In order for there to be peace, sustainability and a shared common humanity;  a critical mass of  people need to reach the third stage of moral development.  (Its about all of us ) Carl Jung was asked if there was hope for the world  and his answer:   “There is – if enough people do their inner work”.    It is up to each of us individually to wake up from the collective trance and realize that there is only one human race and we are all a part of it.  As Desmund Tutu says-  ‘We are all family”.    Jung and depth psychologists realized that on a soul level we are all connected.   This supports Jesus’ teaching that what you do to the least of us you do to the rest of us.   Einstein reasoned that that this feeling separate from each other is an illusion.   From an energy standpoint as well  – we are all connected.

Jung believed that Neurosis is being or having to be someone you are not.  This is the imprisonment of  having to conform to external definitions of who or what you should be.   Shakespeare wrote the “most confining prisons are the ones that we don’t know that we are in”.  Psychological health and emotional well being is to  live authentically. This is “to see with your own own eyes and to feel with your own heart”  (Einstein)

To “wake up” and develop awareness and mastery, is to  step outside of your emotional field”.  (Daniel Starr)   To do this;  is to over-ride our conditioning.    Awareness is the foundation for growth, healing and taking responsibility for our lives.  With awareness we have choices.  The cost of staying unaware is to  be on automatic pilot and living a life that is not authentically and genuinely ours.   When we stay stuck with self limiting beliefs like we are not good enough, deserving,  we can’t make a difference etc..,  the names, the places, the people may change in our lives, but we repeat patterns with similar outcomes.  As we become more aware, we have more choices  and can live more intentionally and creatively.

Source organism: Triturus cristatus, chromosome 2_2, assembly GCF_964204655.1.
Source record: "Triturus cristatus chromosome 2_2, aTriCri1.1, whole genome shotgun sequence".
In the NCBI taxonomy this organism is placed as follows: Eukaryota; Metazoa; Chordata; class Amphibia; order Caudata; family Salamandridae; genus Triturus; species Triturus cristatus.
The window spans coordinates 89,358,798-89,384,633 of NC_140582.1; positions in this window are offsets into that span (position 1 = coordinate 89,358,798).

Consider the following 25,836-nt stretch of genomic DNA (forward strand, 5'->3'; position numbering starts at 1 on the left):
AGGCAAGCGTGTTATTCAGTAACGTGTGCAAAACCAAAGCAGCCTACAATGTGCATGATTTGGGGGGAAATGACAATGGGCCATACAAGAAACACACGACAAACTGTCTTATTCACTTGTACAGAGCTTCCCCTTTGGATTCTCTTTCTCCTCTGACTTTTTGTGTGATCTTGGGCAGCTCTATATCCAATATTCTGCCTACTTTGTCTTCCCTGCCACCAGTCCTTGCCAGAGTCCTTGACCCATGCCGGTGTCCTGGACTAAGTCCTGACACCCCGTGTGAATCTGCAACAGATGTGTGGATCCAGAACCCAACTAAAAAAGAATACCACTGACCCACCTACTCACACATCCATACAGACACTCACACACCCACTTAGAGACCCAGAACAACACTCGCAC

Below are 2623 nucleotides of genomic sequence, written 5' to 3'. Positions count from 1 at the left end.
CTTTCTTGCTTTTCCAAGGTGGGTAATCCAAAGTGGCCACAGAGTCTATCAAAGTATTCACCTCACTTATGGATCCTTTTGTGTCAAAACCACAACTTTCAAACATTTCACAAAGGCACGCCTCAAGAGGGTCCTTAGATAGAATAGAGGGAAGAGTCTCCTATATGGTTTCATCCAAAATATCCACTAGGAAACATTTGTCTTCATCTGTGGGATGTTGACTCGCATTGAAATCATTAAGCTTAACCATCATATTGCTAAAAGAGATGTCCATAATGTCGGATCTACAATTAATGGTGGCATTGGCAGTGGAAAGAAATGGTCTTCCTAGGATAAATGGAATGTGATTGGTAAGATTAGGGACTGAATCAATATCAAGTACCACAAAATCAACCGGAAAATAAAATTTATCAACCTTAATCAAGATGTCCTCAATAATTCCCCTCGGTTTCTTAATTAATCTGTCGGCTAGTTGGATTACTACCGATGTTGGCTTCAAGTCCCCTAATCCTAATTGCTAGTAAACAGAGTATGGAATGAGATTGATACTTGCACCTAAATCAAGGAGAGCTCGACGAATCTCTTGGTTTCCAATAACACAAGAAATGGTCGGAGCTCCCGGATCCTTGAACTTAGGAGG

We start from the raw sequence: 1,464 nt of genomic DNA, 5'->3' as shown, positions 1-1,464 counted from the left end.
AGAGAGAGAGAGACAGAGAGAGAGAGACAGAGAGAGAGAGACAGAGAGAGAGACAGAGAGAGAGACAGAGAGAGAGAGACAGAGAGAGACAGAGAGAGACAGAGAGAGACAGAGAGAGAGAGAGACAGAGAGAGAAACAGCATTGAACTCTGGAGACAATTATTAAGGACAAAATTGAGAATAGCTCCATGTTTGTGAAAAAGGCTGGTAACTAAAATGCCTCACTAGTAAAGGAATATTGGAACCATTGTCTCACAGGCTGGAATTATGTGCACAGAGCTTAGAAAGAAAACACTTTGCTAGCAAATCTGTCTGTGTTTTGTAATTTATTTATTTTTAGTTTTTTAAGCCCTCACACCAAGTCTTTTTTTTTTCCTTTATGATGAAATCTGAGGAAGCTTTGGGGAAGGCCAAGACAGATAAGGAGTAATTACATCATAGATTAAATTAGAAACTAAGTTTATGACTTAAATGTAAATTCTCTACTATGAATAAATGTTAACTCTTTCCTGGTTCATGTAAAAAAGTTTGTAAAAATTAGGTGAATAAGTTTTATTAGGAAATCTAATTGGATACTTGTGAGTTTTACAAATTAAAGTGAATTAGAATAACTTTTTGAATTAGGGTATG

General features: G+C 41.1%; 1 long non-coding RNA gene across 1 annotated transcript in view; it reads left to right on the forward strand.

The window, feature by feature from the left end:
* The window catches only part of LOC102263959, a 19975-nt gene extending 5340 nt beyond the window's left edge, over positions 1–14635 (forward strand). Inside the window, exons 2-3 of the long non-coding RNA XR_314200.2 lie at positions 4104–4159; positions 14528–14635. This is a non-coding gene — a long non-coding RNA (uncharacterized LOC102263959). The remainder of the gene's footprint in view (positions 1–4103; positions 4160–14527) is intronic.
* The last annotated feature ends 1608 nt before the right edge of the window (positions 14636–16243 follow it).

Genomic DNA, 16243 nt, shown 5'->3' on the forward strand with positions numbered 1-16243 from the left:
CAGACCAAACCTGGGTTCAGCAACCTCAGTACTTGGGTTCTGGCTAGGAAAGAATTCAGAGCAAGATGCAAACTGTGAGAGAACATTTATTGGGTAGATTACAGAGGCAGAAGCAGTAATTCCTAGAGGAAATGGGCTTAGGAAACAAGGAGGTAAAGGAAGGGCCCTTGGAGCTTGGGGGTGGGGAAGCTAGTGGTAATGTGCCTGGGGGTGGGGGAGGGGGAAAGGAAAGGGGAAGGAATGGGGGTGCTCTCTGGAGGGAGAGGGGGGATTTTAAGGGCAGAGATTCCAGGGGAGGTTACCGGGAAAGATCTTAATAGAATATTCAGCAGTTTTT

So how does one  wake up from a conditioned, neurotic life?

According to Starr and the wisdom traditions,  the first step is to become an observer, or witness, to daily moment-to-moment experiences.  Once we can observe an emotion or a belief and not identify with it we are less likely to be managed or driven by it.   This is an important step towards self mastery.  Awareness helps us  learn to manage or regulate emotions rather than be driven by them.

It is important to observe without making judgment.  Self judgement and being self critical entrap you in your emotional soup. Self-awareness enhances self mastery by letting us see or witness our repetitive patterns.  This allows us to intentionally choose  our direction and experience .    Self-mastery helps us be more  effective in our work or vocation as well as other areas of our lives.